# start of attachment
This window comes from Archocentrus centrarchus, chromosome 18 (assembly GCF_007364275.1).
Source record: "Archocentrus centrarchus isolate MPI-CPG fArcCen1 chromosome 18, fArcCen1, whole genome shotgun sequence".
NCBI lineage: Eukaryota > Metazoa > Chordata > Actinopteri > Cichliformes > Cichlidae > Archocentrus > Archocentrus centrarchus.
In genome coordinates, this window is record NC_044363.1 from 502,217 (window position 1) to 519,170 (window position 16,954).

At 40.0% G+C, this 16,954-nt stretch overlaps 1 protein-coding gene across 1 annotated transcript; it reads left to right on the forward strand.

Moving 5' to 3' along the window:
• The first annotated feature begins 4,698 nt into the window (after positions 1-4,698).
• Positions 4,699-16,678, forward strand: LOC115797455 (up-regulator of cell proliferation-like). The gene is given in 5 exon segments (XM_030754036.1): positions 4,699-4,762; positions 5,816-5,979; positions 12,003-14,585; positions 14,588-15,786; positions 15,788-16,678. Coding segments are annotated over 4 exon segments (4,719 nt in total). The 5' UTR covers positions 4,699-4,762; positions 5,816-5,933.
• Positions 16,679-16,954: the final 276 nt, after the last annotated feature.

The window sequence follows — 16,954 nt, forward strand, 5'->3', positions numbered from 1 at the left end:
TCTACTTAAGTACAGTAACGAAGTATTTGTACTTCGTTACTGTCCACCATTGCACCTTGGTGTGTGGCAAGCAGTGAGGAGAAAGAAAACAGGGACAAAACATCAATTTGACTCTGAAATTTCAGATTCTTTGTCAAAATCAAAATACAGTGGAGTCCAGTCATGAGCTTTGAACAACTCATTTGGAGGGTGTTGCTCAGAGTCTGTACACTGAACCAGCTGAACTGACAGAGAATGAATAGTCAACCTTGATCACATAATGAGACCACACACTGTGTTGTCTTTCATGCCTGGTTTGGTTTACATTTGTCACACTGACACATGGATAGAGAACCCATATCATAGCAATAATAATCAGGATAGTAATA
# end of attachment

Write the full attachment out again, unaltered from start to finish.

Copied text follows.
This window comes from Archocentrus centrarchus, chromosome 18 (assembly GCF_007364275.1).
Source record: "Archocentrus centrarchus isolate MPI-CPG fArcCen1 chromosome 18, fArcCen1, whole genome shotgun sequence".
NCBI lineage: Eukaryota > Metazoa > Chordata > Actinopteri > Cichliformes > Cichlidae > Archocentrus > Archocentrus centrarchus.
In genome coordinates, this window is record NC_044363.1 from 502,217 (window position 1) to 519,170 (window position 16,954).

At 40.0% G+C, this 16,954-nt stretch overlaps 1 protein-coding gene across 1 annotated transcript; it reads left to right on the forward strand.

Moving 5' to 3' along the window:
• The first annotated feature begins 4,698 nt into the window (after positions 1-4,698).
• Positions 4,699-16,678, forward strand: LOC115797455 (up-regulator of cell proliferation-like). The gene is given in 5 exon segments (XM_030754036.1): positions 4,699-4,762; positions 5,816-5,979; positions 12,003-14,585; positions 14,588-15,786; positions 15,788-16,678. Coding segments are annotated over 4 exon segments (4,719 nt in total). The 5' UTR covers positions 4,699-4,762; positions 5,816-5,933.
• Positions 16,679-16,954: the final 276 nt, after the last annotated feature.

The window sequence follows — 16,954 nt, forward strand, 5'->3', positions numbered from 1 at the left end:
TCTACTTAAGTACAGTAACGAAGTATTTGTACTTCGTTACTGTCCACCATTGCACCTTGGTGTGTGGCAAGCAGTGAGGAGAAAGAAAACAGGGACAAAACATCAATTTGACTCTGAAATTTCAGATTCTTTGTCAAAATCAAAATACAGTGGAGTCCAGTCATGAGCTTTGAACAACTCATTTGGAGGGTGTTGCTCAGAGTCTGTACACTGAACCAGCTGAACTGACAGAGAATGAATAGTCAACCTTGATCACATAATGAGACCACACACTGTGTTGTCTTTCATGCCTGGTTTGGTTTACATTTGTCACACTGACACATGGATAGAGAACCCATATCATAGCAATAATAATCAGGATAGTAATA